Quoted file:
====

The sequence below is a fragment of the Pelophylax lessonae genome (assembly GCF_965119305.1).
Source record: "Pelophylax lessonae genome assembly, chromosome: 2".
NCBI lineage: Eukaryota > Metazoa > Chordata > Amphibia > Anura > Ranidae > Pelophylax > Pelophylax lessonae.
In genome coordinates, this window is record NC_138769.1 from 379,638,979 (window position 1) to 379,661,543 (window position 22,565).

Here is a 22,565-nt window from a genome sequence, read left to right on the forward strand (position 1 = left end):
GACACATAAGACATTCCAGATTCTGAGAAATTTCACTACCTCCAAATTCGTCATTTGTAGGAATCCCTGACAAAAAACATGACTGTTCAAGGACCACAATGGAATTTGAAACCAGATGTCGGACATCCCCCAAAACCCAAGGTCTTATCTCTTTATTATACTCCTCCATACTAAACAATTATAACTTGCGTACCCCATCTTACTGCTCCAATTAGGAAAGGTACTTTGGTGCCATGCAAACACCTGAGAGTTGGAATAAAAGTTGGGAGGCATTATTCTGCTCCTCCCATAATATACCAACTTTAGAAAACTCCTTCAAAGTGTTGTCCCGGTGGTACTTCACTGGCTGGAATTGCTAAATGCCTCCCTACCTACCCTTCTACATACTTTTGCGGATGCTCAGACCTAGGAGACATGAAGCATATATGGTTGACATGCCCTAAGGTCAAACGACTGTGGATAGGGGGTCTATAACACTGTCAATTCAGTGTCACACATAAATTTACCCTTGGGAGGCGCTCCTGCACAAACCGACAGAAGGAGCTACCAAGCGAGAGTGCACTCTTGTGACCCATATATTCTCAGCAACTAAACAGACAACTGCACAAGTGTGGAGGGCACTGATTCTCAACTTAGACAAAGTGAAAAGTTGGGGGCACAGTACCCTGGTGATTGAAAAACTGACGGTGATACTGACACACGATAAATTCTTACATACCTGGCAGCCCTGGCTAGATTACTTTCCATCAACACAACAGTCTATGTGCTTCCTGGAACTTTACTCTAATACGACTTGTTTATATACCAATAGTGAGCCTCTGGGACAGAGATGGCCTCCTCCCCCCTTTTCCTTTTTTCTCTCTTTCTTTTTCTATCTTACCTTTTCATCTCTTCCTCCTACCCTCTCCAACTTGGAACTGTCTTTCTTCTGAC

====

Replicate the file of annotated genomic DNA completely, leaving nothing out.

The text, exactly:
The sequence below is a fragment of the Pelophylax lessonae genome (assembly GCF_965119305.1).
Source record: "Pelophylax lessonae genome assembly, chromosome: 2".
NCBI lineage: Eukaryota > Metazoa > Chordata > Amphibia > Anura > Ranidae > Pelophylax > Pelophylax lessonae.
In genome coordinates, this window is record NC_138769.1 from 379,638,979 (window position 1) to 379,661,543 (window position 22,565).

Here is a 22,565-nt window from a genome sequence, read left to right on the forward strand (position 1 = left end):
GACACATAAGACATTCCAGATTCTGAGAAATTTCACTACCTCCAAATTCGTCATTTGTAGGAATCCCTGACAAAAAACATGACTGTTCAAGGACCACAATGGAATTTGAAACCAGATGTCGGACATCCCCCAAAACCCAAGGTCTTATCTCTTTATTATACTCCTCCATACTAAACAATTATAACTTGCGTACCCCATCTTACTGCTCCAATTAGGAAAGGTACTTTGGTGCCATGCAAACACCTGAGAGTTGGAATAAAAGTTGGGAGGCATTATTCTGCTCCTCCCATAATATACCAACTTTAGAAAACTCCTTCAAAGTGTTGTCCCGGTGGTACTTCACTGGCTGGAATTGCTAAATGCCTCCCTACCTACCCTTCTACATACTTTTGCGGATGCTCAGACCTAGGAGACATGAAGCATATATGGTTGACATGCCCTAAGGTCAAACGACTGTGGATAGGGGGTCTATAACACTGTCAATTCAGTGTCACACATAAATTTACCCTTGGGAGGCGCTCCTGCACAAACCGACAGAAGGAGCTACCAAGCGAGAGTGCACTCTTGTGACCCATATATTCTCAGCAACTAAACAGACAACTGCACAAGTGTGGAGGGCACTGATTCTCAACTTAGACAAAGTGAAAAGTTGGGGGCACAGTACCCTGGTGATTGAAAAACTGACGGTGATACTGACACACGATAAATTCTTACATACCTGGCAGCCCTGGCTAGATTACTTTCCATCAACACAACAGTCTATGTGCTTCCTGGAACTTTACTCTAATACGACTTGTTTATATACCAATAGTGAGCCTCTGGGACAGAGATGGCCTCCTCCCCCCTTTTCCTTTTTTCTCTCTTTCTTTTTCTATCTTACCTTTTCATCTCTTCCTCCTACCCTCTCCAACTTGGAACTGTCTTTCTTCTGAC